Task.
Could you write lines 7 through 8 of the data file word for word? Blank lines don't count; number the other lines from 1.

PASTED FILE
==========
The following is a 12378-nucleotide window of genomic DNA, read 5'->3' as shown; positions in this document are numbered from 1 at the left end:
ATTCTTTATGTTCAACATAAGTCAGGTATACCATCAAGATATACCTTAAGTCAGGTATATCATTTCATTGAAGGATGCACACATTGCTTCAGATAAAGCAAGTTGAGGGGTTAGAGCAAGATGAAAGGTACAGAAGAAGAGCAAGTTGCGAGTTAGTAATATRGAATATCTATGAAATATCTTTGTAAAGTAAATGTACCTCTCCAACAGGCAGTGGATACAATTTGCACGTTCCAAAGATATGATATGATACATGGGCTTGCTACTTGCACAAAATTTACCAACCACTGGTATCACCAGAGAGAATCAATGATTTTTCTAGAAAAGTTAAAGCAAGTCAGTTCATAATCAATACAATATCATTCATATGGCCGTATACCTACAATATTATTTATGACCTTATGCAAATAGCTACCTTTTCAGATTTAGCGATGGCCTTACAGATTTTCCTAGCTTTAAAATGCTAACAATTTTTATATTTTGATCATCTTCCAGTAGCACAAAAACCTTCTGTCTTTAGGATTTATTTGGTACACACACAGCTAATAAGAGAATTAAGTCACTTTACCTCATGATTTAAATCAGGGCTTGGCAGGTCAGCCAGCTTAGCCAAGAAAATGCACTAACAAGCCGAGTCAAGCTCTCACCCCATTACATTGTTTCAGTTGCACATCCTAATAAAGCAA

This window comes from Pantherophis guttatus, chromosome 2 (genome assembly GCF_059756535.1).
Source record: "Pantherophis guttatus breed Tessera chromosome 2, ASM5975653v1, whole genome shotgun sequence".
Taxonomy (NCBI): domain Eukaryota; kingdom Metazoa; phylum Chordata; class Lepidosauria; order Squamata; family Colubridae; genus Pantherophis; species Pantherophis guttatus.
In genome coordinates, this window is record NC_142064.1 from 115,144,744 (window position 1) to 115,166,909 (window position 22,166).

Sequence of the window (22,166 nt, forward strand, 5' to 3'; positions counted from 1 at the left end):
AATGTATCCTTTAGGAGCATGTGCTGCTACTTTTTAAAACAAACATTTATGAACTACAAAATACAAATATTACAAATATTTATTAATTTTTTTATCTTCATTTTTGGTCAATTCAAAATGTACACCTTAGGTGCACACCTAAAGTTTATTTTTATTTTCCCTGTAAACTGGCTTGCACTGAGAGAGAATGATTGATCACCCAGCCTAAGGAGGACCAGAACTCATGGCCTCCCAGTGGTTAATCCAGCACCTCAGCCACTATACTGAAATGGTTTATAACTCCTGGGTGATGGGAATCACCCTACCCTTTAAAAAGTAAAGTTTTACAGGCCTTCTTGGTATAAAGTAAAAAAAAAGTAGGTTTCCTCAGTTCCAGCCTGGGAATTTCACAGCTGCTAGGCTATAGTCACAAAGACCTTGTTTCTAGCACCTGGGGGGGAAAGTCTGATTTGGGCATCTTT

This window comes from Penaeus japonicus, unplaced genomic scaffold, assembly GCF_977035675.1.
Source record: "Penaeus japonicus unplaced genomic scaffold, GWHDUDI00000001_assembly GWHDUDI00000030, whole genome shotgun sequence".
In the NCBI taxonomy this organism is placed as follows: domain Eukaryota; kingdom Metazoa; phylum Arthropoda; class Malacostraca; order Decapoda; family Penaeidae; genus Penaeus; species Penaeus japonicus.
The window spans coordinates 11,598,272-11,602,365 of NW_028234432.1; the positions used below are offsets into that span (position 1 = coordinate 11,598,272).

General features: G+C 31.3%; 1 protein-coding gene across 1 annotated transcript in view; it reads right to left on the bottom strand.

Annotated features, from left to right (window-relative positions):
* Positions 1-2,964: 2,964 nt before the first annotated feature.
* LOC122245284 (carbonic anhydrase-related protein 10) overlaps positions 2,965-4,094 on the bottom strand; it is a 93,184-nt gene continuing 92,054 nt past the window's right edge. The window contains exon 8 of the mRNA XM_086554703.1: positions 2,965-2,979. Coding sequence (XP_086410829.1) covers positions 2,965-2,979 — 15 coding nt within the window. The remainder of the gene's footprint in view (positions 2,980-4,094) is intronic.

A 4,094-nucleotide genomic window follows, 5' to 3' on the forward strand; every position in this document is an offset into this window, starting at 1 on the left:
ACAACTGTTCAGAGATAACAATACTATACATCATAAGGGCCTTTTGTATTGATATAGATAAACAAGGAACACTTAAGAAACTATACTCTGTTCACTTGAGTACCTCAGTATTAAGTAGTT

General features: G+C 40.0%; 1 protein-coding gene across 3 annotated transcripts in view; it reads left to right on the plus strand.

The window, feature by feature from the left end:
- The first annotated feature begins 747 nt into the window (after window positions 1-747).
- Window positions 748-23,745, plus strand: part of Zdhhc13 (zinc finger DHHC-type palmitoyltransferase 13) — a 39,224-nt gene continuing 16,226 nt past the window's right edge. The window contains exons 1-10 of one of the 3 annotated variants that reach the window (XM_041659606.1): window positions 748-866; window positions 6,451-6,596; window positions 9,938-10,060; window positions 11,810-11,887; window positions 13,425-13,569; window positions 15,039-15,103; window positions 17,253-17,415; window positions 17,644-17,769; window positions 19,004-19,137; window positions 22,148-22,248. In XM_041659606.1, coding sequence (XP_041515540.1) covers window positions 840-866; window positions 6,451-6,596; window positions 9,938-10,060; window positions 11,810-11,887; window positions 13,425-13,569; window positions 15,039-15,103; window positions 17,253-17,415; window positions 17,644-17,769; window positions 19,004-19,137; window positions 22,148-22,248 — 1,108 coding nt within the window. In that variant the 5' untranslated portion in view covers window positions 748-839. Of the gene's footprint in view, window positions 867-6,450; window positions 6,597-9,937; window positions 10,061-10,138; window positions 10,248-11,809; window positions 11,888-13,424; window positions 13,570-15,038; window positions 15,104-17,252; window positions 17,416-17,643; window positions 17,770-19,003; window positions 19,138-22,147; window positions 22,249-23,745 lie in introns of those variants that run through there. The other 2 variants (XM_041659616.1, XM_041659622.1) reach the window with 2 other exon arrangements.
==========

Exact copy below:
Sequence of the window (22,166 nt, forward strand, 5' to 3'; positions counted from 1 at the left end):
AATGTATCCTTTAGGAGCATGTGCTGCTACTTTTTAAAACAAACATTTATGAACTACAAAATACAAATATTACAAATATTTATTAATTTTTTTATCTTCATTTTTGGTCAATTCAAAATGTACACCTTAGGTGCACACCTAAAGTTTATTTTTATTTTCCCTGTAAACTGGCTTGCACTGAGAGAGAATGATTGATCACCCAGCCTAAGGAGGACCAGAACTCATGGCCTCCCAGTGGTTAATCCAGCACCTCAGCCACTATACTGAAATGGTTTATAACTCCTGGGTGATGGGAATCACCCTACCCTTTAAAAAGTAAAGTTTTACAGGCCTTCTTGGTATAAAGTAAAAAAAAAGTAGGTTTCCTCAGTTCCAGCCTGGGAATTTCACAGCTGCTAGGCTATAGTCACAAAGACCTTGTTTCTAGCACCTGGGGGGGAAAGTCTGATTTGGGCATCTTT